GUANGZHOU -- Huawei Technologies on Tuesday said it has now shipped more than 200,000 5G base stations, an improvement from the 150,000 it had shipped through July, despite U.S. sanctions against the Chinese company.
The increase indicates that the U.S. sanctions have not stopped European and Asian customers from buying Huawei equipment.
At a technology forum Huawei hosted in Chengdu, Sichuan Province, Director William Xu said the company aims to provide the most advanced and safest 5G technology to support telecommunications companies in the Asia-Pacific region.
Huawei has deals to commercialize 5G -- a lightning-fast mobile telecommunication standard that is beginning to displace 4G -- with over 50 telcos, mainly in Europe and Asia. Switzerland's Sunrise Communications launched 5G service in April, ahead of its European rivals, with Huawei products. Cambodian telco Smart Axiata is expected to launch Southeast Asia's first 5G network with Huawei as a partner by the end of this year.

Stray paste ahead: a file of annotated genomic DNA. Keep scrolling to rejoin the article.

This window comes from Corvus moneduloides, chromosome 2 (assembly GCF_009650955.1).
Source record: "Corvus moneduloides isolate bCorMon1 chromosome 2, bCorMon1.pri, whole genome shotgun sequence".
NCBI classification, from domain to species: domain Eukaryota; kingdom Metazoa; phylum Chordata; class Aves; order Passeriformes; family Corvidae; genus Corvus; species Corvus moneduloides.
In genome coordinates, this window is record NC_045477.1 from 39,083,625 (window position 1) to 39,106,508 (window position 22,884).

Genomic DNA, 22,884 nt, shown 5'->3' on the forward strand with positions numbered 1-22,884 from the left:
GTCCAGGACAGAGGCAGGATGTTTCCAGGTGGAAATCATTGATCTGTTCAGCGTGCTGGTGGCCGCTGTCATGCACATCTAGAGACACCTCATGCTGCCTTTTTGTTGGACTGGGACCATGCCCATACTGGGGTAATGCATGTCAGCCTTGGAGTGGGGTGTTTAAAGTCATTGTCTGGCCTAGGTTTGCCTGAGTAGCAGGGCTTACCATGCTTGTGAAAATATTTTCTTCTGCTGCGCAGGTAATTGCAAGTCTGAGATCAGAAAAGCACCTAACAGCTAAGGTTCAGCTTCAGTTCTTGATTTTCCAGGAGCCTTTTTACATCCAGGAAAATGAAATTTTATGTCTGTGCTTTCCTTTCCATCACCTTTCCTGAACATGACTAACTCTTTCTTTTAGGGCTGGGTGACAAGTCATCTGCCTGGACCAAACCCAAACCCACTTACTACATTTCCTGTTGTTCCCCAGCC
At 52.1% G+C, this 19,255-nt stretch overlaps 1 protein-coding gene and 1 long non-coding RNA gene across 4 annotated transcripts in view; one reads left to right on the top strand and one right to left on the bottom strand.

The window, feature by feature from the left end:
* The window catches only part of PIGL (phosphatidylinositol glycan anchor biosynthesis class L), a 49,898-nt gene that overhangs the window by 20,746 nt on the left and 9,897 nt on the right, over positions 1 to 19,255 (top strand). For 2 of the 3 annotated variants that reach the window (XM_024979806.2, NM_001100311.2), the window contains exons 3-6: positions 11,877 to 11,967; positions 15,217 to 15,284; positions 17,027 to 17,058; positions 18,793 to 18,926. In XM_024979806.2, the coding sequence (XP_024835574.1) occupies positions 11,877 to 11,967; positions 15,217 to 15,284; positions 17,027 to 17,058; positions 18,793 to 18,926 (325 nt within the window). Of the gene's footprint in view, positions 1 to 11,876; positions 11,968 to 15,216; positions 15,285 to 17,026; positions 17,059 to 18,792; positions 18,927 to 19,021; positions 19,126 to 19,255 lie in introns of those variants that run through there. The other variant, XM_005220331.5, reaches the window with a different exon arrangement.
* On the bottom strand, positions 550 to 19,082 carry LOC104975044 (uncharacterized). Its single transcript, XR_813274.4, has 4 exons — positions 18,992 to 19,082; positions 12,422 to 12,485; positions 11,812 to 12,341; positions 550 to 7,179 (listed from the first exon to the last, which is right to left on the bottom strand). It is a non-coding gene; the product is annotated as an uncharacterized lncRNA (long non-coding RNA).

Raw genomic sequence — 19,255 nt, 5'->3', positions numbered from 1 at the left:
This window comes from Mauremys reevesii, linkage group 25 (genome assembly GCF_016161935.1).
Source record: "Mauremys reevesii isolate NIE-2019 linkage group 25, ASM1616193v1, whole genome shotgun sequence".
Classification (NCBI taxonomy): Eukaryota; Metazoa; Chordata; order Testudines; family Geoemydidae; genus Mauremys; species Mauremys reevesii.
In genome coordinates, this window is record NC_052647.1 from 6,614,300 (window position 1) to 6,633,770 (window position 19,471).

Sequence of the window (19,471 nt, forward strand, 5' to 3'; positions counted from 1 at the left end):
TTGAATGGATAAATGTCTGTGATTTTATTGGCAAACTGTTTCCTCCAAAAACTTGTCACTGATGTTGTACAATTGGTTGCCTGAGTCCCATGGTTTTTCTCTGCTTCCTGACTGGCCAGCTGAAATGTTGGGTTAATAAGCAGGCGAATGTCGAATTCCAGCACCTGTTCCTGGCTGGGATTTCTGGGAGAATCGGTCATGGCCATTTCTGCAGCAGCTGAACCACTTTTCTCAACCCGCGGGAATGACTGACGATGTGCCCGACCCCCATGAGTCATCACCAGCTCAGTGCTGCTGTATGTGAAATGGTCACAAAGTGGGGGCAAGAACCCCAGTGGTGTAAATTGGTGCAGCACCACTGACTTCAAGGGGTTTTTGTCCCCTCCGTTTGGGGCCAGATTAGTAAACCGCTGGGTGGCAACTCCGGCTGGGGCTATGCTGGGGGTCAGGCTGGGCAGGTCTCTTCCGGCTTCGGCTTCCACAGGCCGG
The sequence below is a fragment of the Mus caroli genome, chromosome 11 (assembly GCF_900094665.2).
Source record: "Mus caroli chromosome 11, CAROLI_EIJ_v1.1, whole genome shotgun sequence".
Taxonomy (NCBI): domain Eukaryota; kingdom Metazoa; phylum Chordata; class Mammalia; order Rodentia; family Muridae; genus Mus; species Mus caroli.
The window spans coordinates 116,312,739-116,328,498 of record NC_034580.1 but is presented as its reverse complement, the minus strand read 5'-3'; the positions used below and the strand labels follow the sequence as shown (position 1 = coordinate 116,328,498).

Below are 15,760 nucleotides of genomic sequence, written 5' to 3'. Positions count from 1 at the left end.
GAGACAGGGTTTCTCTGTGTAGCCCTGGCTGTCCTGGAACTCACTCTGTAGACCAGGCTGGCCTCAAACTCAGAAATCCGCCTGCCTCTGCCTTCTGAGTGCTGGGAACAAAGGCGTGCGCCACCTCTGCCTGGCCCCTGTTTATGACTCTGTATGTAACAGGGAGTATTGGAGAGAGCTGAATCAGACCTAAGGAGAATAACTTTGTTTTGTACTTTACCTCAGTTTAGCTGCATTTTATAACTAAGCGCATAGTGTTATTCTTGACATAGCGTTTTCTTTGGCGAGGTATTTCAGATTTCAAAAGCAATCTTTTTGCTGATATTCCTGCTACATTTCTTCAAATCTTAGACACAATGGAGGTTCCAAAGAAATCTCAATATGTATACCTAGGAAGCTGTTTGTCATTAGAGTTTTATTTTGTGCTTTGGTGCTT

The U.S. government in May introduced an effective ban on trading with Huawei due to security concerns and has asked its allies not to use the company's products in their 5G networks. Australia has banned Huawei from entering its 5G market, and Japan has effectively blocked Huawei from selling 5G equipment in the country.
Huawei base stations are believed to be 20% to 30% cheaper than European alternatives, and some telcos hold Huawei products in high regard in terms of quality.